It is always a struggle returning to the city after spending time in the mountains, regardless of the season or mountain range that we are in. Although, the sting is slightly more potent when returning from Jackson Hole/Alpine because of how much we love that area. There are so many trails to explore, and each time we leave, our minds race with ideas about what we want to do the next time we are there. This recent winter trip was certainly no exception. On the drive back to Aurora, we were already discussing our aspirations for next time.
Like the winter prior, I (Stella) pouted a bit about having to return home. Naturally, we pondered upon every single thing we could think of so that we wouldn’t have to return to work, and instead, lead a full-time outdoor lifestyle. Apparently, we came up short on that again because I am sitting at our dining room table writing this post, both of us frustrated after another day of stressful jobs. Alas, the lottery has yet to swing in our favor.
Prior to embarking on our adventures, we always have a specific itinerary. Sometimes things go as planned, while other times they do not. This was a trip where very little went as planned, and the primary reason was attributed to the cold front plaguing the area. Each day, we had delayed our treks until mid-afternoon when the temperature had at least warmed up to zero degrees. And on some of those days, the temperature was below zero with the wind chill. As a result, it significantly reduced the number of miles (and hours) that we desired to trek each day. Each time I stepped out of the Tahoe, I had to implore a great deal of self-talk to motivate myself to get moving.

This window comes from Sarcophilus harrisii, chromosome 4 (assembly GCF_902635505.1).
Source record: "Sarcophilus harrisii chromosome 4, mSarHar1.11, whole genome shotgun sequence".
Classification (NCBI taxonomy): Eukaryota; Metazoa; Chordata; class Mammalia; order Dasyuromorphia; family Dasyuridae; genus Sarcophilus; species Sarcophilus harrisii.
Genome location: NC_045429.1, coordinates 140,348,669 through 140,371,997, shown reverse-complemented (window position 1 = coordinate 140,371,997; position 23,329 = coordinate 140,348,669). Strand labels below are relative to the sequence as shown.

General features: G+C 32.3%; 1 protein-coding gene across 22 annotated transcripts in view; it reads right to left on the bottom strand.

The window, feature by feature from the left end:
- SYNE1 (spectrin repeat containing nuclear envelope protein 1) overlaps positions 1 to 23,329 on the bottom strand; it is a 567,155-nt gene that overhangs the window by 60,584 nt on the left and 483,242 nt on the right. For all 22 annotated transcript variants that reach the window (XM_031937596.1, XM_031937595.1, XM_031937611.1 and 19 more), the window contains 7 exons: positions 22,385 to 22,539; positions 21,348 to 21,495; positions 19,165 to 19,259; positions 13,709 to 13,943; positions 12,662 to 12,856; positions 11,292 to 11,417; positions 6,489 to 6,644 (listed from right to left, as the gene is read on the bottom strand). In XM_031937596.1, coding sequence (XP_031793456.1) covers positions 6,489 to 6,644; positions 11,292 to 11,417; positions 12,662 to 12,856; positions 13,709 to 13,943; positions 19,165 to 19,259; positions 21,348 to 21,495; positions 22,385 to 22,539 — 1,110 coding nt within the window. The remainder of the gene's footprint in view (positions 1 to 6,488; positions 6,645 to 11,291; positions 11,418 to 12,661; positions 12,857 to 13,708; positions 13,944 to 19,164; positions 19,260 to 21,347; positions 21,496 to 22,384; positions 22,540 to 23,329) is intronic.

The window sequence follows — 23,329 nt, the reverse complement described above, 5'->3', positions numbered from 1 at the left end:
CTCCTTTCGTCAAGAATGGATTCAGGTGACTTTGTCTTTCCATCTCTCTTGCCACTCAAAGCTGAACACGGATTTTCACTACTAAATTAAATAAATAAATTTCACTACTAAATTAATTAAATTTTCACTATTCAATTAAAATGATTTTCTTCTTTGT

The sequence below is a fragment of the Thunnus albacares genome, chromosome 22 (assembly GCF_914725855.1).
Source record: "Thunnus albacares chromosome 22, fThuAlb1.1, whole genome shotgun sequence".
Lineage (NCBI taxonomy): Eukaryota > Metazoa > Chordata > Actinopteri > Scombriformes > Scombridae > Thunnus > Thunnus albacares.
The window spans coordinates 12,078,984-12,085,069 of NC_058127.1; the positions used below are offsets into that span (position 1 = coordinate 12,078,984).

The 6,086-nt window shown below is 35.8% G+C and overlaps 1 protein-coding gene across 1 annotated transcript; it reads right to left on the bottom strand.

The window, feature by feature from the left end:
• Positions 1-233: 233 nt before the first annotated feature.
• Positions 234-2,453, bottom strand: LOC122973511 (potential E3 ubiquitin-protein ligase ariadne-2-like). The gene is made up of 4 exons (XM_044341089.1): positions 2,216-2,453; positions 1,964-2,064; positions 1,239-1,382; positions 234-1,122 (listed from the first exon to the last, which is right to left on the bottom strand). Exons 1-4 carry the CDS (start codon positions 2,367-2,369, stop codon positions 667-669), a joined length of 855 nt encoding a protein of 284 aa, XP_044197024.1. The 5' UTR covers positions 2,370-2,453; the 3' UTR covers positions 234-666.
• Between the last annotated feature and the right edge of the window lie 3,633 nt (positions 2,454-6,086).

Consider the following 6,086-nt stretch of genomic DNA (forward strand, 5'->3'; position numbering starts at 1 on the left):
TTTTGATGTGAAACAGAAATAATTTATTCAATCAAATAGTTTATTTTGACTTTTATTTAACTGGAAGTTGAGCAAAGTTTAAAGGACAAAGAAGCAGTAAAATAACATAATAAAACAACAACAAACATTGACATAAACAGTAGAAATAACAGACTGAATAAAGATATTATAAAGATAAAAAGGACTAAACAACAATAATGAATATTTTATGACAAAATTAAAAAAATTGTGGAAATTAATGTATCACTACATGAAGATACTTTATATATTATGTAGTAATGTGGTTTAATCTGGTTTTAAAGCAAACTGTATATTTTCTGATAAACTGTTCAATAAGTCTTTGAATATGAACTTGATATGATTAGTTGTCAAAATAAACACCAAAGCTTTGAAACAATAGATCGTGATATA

Before heading to Jackson Hole, we made a pit stop at my parent’s ranch in Challis, Idaho. Surprisingly, there was no snow on the ground there and the weather was quite pleasant. After a few days of trying to teach my mom how to practice playing the guitar, eating a lot of food and playing cards/board games, we continued our journey to Wyoming. Please continue reading about our Jackson Hole and Alpine Winter Adventure!